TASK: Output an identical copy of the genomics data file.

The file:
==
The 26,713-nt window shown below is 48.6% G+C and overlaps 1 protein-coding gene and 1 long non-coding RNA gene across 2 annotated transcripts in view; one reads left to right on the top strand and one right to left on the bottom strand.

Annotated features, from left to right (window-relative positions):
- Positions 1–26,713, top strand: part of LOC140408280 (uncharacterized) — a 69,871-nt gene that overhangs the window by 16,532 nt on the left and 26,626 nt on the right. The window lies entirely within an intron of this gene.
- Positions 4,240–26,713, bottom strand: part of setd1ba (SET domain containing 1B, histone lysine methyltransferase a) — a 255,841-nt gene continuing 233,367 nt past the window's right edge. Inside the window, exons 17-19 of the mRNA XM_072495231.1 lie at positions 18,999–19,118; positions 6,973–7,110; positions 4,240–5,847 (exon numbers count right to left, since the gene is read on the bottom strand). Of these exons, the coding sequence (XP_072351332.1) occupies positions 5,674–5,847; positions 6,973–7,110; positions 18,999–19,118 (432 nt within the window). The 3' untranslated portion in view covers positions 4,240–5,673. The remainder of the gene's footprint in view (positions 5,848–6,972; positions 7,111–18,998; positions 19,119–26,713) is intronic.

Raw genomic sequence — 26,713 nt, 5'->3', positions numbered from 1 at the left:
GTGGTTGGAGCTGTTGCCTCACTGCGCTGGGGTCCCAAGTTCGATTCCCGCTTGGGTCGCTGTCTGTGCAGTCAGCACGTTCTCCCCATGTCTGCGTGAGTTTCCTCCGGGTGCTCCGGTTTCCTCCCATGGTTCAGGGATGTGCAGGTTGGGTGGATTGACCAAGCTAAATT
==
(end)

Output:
The 26,713-nt window shown below is 48.6% G+C and overlaps 1 protein-coding gene and 1 long non-coding RNA gene across 2 annotated transcripts in view; one reads left to right on the top strand and one right to left on the bottom strand.

Annotated features, from left to right (window-relative positions):
- Positions 1–26,713, top strand: part of LOC140408280 (uncharacterized) — a 69,871-nt gene that overhangs the window by 16,532 nt on the left and 26,626 nt on the right. The window lies entirely within an intron of this gene.
- Positions 4,240–26,713, bottom strand: part of setd1ba (SET domain containing 1B, histone lysine methyltransferase a) — a 255,841-nt gene continuing 233,367 nt past the window's right edge. Inside the window, exons 17-19 of the mRNA XM_072495231.1 lie at positions 18,999–19,118; positions 6,973–7,110; positions 4,240–5,847 (exon numbers count right to left, since the gene is read on the bottom strand). Of these exons, the coding sequence (XP_072351332.1) occupies positions 5,674–5,847; positions 6,973–7,110; positions 18,999–19,118 (432 nt within the window). The 3' untranslated portion in view covers positions 4,240–5,673. The remainder of the gene's footprint in view (positions 5,848–6,972; positions 7,111–18,998; positions 19,119–26,713) is intronic.

Raw genomic sequence — 26,713 nt, 5'->3', positions numbered from 1 at the left:
GTGGTTGGAGCTGTTGCCTCACTGCGCTGGGGTCCCAAGTTCGATTCCCGCTTGGGTCGCTGTCTGTGCAGTCAGCACGTTCTCCCCATGTCTGCGTGAGTTTCCTCCGGGTGCTCCGGTTTCCTCCCATGGTTCAGGGATGTGCAGGTTGGGTGGATTGACCAAGCTAAATT